Here are some general sources of support:

  • Our myWellbeing app makes looking after your wellbeing fun, interactive and stimulating. Centered around the 'Five Ways to Wellbeing' (Be Active, Connect, Take Notice, Keep Learning and Give), myWellbeing provides you with the tools to start building healthy, positive habits into your everyday life. Creating small daily habits in each area can boost your wellbeing and help you to become a happier, healthier you. Take care and download myWellbeing through iOS or Google Play.
  • Togetherall is a digital mental health support service which is available online 24/7, and is completely anonymous so you can express yourself freely and openly. Professionally trained Wall Guides monitor the community to ensure the safety and anonymity of all members. Sign up with your UCA email address at
  • Citizens Advice provides some useful information on the different types of harassment and hate crime people may experience including disability hate crime, racist and religious hate crime, sexual harassment, and sexual orientation and transgender identity hate crime.
  • True Vision offers guidance on reporting hate crime and hate incidents. If you do not wish to talk to anyone in person about the incident or wish to remain anonymous, there is an online form for reporting hate crime. You can report non-crime hate incidents to the police to try and prevent any escalation in seriousness.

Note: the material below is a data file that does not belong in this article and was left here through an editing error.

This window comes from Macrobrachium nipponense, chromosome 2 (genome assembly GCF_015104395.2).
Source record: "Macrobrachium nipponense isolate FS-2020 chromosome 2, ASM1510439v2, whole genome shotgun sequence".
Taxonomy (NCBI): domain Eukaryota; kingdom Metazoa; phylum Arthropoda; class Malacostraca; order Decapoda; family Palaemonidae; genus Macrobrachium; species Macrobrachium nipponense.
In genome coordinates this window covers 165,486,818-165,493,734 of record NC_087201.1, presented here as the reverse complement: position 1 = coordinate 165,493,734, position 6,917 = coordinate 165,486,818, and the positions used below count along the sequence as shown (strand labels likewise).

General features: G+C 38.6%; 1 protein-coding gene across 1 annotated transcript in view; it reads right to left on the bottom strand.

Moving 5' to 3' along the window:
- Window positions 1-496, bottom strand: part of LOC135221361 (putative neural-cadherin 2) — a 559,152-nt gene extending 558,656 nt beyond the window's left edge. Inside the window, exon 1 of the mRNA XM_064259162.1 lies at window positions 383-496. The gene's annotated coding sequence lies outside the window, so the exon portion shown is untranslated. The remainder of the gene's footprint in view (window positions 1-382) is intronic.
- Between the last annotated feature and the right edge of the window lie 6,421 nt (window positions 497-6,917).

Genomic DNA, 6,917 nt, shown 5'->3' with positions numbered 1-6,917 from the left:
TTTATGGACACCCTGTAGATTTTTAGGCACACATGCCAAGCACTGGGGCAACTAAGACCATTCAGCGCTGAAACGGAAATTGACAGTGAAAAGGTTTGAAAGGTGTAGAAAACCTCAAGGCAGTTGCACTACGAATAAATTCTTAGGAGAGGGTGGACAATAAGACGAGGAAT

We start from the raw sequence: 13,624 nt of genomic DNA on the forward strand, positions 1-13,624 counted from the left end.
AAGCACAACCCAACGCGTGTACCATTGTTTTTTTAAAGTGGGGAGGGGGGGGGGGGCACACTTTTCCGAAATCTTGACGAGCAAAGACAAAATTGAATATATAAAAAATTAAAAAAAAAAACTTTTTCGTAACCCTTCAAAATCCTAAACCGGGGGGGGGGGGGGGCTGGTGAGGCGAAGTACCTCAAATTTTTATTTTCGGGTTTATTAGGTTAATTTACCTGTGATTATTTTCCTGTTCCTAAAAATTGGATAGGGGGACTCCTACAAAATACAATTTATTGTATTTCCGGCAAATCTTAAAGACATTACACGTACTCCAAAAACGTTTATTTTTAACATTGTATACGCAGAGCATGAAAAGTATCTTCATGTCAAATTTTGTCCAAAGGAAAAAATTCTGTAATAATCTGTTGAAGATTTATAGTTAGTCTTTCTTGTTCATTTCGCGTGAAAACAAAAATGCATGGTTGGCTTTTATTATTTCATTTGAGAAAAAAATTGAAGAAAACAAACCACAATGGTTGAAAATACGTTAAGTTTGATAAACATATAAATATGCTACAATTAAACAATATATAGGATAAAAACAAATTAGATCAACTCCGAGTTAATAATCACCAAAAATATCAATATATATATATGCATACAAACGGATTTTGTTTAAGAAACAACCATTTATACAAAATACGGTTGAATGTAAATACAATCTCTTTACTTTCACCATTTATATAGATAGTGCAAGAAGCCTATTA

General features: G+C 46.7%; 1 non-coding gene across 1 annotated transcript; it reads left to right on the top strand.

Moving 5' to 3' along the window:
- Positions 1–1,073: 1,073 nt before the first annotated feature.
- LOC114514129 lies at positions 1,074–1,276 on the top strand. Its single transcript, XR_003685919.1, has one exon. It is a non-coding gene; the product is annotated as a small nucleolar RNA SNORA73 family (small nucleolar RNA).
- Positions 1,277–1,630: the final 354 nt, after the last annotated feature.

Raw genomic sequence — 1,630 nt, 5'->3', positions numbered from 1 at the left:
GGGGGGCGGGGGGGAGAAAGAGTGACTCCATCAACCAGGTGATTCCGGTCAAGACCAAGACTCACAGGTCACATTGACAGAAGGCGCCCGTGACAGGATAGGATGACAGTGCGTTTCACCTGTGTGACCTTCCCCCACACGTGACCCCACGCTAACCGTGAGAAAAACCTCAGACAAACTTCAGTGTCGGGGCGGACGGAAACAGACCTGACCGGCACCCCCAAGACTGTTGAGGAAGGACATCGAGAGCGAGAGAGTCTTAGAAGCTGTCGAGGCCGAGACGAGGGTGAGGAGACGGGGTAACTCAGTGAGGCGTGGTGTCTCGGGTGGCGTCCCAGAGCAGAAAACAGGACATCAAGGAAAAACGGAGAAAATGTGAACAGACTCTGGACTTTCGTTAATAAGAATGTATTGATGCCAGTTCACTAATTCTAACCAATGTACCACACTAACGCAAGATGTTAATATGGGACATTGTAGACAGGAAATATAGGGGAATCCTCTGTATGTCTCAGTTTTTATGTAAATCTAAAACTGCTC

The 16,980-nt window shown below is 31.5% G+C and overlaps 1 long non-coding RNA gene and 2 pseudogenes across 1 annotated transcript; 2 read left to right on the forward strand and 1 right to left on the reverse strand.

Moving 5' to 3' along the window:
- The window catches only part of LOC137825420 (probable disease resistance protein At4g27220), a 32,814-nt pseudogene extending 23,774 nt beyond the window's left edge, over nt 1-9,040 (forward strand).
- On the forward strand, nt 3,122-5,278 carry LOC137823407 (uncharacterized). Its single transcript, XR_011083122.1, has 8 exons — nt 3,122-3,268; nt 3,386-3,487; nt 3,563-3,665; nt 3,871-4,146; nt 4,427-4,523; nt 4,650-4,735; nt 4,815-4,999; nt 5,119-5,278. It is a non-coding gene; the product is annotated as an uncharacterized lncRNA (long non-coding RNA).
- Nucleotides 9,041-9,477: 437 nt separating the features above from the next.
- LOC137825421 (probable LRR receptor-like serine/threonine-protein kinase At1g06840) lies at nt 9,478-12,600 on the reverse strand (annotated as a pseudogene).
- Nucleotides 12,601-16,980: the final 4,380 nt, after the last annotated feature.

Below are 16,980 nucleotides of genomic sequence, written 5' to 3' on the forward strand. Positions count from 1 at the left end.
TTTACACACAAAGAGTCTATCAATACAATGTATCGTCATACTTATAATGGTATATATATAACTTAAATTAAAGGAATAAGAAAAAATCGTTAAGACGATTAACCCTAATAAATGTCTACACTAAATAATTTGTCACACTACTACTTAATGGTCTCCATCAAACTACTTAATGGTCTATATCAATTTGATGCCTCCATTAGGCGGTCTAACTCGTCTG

• Disability Equality NW runs the Developing from the Negatives Project (DFN) which aims to raise awareness of Disability Hate Crime and encourage reporting. 
  • Tell MAMA supports victims of anti-Muslim hate and is a public service which also measures and monitors anti-Muslim incidents.
  • Community Security Trust (CS) helps those who are victims of anti-Semitic hatred, harassment or bias.
  • Neighbourhood Policing Teams. The GMP website provides a list of Neighbourhood Policing Teams by each area of Manchester, who you can contact to gather details of your Neighbourhood Policing Team, how to arrange a visit from your Neighbourhood Policing Team and local support agencies. 
  • Victim Support. When you report a crime to the police, they should automatically ask you if you would like help from an organisation like Victim Support. However, anyone affected by crime can contact them directly so you don’t need to talk to the police to get Victim Support help.

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